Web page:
The other thread pointed me to this very good article by Bricker, but I do have one quibble.
The last paragraph reads, in part, thus:
While, strictly speaking, this is true, it mischaracterizes the “risk.”
You cite the leading case in the area, Vance v. Terrazas. This case stands for the proposition that, in proceedings for loss of nationality, the government carries the burden to prove (by preponderance) that the person lost his citizenship both voluntarily and intentionally. And the “intent” portion of that proof may not be proved circumstantially. In Vance, an American citizen naturalized in Mexico (probably to avoid the draft), and in the course of doing so, made an explicit oath that he renounced his American citizenship. The Supreme Court held that this could be insufficient evidence to prove the “intent” requirement, although it did note that it would be sufficient to prove the “voluntariness” requirement. (See also Marshall, J., concurring, who felt that a “clear and convincing” would be more appropriate.)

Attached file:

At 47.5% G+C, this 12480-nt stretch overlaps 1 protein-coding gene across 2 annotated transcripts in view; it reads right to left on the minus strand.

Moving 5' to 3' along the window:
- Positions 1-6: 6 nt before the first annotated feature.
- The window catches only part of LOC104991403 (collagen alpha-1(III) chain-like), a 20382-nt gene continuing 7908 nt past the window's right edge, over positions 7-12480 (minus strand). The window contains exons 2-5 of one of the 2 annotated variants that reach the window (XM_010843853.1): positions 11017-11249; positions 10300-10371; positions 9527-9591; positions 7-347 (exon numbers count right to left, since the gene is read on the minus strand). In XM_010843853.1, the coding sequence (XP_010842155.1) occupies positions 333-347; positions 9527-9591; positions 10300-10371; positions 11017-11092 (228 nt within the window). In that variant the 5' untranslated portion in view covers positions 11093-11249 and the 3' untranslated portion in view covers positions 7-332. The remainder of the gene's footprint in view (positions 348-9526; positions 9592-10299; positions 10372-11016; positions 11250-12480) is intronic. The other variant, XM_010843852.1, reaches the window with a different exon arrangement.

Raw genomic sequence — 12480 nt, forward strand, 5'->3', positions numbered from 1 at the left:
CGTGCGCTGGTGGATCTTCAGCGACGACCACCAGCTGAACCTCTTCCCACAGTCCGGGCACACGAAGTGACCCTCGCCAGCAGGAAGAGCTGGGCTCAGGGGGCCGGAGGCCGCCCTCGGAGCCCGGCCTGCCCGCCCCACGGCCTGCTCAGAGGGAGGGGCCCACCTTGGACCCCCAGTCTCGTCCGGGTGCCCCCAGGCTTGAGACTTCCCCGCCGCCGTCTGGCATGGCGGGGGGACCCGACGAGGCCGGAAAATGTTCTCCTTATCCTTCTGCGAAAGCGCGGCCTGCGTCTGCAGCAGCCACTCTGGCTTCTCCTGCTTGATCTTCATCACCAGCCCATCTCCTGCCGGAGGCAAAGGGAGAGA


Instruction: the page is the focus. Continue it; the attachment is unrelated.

Vance is substantially more complex than that, but the important part here is that the burden is on the government, not the citizen, to prove intent. And the contents of the oath are insufficient proof.
Ten years after Vance, the State Department adopted a new statement of evidentiary standards to be applied in expatriation cases. The new standard is even friendlier to dual citizenship than the Vance decision was. Under the new standard, if it comes to the attention of a U.S. consular officer that a U.S. citizen has performed a potentially expatriating act (under INA § 349), the consular officer will simply ask the citizen if there was intent to relinquish U.S. citizenship. If the answer is no, the officer will not pursue it any further. The only times that intent to retain citizenship is not assumed are now: [ol] when you formally renounce it to a U.S. consular officer [§349(a)(5)], when you take a policy-level position for a foreign state [§349(a)(4)(B); Kahane v. Shultz, 653 F.Supp. 1486 (E.D.N.Y. 1987)], when you’re convicted of treason [§349(a)(7)], and when you’ve done some unusually compelling behavior (not codified - never used)[/ol]In a nutshell, Bricker, I’m saying that you made dual citizenship seem scarier than it really is. It’s not “an obviously risky move.”